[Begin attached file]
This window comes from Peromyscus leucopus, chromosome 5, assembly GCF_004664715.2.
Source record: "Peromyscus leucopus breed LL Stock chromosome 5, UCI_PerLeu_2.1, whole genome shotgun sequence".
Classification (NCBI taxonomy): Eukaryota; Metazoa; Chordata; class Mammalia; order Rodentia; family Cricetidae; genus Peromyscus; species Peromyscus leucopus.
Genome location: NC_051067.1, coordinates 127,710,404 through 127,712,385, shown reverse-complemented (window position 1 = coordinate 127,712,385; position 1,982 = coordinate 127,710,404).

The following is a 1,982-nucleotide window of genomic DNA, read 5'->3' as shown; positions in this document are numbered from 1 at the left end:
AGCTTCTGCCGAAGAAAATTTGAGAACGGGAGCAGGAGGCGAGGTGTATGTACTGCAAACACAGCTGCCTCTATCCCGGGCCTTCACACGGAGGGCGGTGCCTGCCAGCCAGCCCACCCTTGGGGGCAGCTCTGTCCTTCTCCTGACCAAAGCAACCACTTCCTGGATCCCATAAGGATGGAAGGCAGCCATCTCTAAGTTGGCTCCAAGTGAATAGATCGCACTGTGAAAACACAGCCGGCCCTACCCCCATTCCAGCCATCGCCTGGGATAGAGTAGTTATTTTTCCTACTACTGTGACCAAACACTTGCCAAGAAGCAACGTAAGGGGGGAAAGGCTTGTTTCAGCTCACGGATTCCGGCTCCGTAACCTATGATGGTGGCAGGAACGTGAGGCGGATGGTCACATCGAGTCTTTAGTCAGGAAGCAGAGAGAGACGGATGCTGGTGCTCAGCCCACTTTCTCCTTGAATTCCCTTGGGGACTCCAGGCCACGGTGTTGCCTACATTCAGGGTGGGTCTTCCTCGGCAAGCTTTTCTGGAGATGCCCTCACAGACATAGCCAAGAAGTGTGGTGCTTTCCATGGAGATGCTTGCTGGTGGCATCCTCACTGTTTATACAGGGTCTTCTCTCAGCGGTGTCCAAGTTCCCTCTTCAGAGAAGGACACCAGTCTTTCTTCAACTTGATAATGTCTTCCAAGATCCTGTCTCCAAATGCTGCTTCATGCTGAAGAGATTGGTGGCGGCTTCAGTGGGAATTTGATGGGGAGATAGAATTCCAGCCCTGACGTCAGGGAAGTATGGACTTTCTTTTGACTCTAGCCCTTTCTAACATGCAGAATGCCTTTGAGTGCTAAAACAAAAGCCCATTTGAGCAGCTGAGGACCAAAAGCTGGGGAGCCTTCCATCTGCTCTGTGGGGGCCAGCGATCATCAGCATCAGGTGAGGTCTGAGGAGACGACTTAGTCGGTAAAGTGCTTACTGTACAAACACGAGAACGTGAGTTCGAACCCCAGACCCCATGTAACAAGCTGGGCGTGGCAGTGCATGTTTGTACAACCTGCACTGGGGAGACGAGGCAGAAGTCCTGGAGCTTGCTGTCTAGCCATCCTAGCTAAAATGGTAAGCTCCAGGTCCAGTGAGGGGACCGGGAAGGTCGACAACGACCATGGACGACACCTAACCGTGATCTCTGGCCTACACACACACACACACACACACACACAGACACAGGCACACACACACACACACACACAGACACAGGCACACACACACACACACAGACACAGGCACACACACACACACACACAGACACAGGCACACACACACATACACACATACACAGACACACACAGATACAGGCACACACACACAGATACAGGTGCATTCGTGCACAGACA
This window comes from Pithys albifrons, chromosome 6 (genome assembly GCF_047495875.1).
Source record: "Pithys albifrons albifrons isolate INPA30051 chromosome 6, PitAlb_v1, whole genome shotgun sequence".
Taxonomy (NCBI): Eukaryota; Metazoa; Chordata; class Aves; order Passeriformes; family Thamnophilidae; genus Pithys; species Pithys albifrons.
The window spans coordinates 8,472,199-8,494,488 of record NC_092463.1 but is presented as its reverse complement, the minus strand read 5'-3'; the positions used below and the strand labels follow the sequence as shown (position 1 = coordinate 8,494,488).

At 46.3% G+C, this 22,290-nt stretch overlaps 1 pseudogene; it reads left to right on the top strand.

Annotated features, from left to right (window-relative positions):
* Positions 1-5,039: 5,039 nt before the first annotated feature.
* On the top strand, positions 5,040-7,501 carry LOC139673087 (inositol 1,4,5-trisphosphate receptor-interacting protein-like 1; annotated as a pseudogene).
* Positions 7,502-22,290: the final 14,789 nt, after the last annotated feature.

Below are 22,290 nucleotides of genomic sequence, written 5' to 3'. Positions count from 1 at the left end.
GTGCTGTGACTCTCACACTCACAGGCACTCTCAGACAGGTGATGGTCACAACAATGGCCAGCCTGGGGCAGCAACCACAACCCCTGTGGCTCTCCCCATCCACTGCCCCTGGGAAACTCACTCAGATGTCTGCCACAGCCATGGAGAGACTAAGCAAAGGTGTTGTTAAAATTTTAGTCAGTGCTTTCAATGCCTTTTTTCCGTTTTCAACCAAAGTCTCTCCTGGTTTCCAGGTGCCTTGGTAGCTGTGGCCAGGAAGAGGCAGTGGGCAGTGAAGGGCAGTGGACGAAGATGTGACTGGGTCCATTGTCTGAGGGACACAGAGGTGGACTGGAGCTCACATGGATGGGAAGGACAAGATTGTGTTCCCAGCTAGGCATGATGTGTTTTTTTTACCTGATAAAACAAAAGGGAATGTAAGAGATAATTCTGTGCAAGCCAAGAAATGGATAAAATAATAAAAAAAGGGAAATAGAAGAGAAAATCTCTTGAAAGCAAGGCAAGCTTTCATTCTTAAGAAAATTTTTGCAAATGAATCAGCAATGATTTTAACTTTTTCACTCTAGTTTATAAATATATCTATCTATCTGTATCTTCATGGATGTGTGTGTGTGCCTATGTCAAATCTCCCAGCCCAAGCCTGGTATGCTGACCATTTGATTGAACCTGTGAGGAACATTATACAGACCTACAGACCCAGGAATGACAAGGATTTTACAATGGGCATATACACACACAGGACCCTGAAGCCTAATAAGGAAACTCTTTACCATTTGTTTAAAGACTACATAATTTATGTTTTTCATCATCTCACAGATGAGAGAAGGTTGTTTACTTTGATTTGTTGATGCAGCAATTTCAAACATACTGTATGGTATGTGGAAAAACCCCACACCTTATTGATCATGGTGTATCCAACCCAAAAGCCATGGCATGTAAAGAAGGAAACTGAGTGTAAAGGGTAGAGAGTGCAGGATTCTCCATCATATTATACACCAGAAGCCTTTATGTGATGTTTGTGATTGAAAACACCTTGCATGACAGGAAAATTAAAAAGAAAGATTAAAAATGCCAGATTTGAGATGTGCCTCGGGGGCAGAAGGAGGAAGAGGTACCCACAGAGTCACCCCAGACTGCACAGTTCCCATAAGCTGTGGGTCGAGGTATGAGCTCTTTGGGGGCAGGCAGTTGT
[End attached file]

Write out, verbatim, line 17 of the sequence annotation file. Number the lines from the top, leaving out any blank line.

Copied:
GTGCTGTGACTCTCACACTCACAGGCACTCTCAGACAGGTGATGGTCACAACAATGGCCAGCCTGGGGCAGCAACCACAACCCCTGTGGCTCTCCCCATCCACTGCCCCTGGGAAACTCACTCAGATGTCTGCCACAGCCATGGAGAGACTAAGCAAAGGTGTTGTTAAAATTTTAGTCAGTGCTTTCAATGCCTTTTTTCCGTTTTCAACCAAAGTCTCTCCTGGTTTCCAGGTGCCTTGGTAGCTGTGGCCAGGAAGAGGCAGTGGGCAGTGAAGGGCAGTGGACGAAGATGTGACTGGGTCCATTGTCTGAGGGACACAGAGGTGGACTGGAGCTCACATGGATGGGAAGGACAAGATTGTGTTCCCAGCTAGGCATGATGTGTTTTTTTTACCTGATAAAACAAAAGGGAATGTAAGAGATAATTCTGTGCAAGCCAAGAAATGGATAAAATAATAAAAAAAGGGAAATAGAAGAGAAAATCTCTTGAAAGCAAGGCAAGCTTTCATTCTTAAGAAAATTTTTGCAAATGAATCAGCAATGATTTTAACTTTTTCACTCTAGTTTATAAATATATCTATCTATCTGTATCTTCATGGATGTGTGTGTGTGCCTATGTCAAATCTCCCAGCCCAAGCCTGGTATGCTGACCATTTGATTGAACCTGTGAGGAACATTATACAGACCTACAGACCCAGGAATGACAAGGATTTTACAATGGGCATATACACACACAGGACCCTGAAGCCTAATAAGGAAACTCTTTACCATTTGTTTAAAGACTACATAATTTATGTTTTTCATCATCTCACAGATGAGAGAAGGTTGTTTACTTTGATTTGTTGATGCAGCAATTTCAAACATACTGTATGGTATGTGGAAAAACCCCACACCTTATTGATCATGGTGTATCCAACCCAAAAGCCATGGCATGTAAAGAAGGAAACTGAGTGTAAAGGGTAGAGAGTGCAGGATTCTCCATCATATTATACACCAGAAGCCTTTATGTGATGTTTGTGATTGAAAACACCTTGCATGACAGGAAAATTAAAAAGAAAGATTAAAAATGCCAGATTTGAGATGTGCCTCGGGGGCAGAAGGAGGAAGAGGTACCCACAGAGTCACCCCAGACTGCACAGTTCCCATAAGCTGTGGGTCGAGGTATGAGCTCTTTGGGGGCAGGCAGTTGT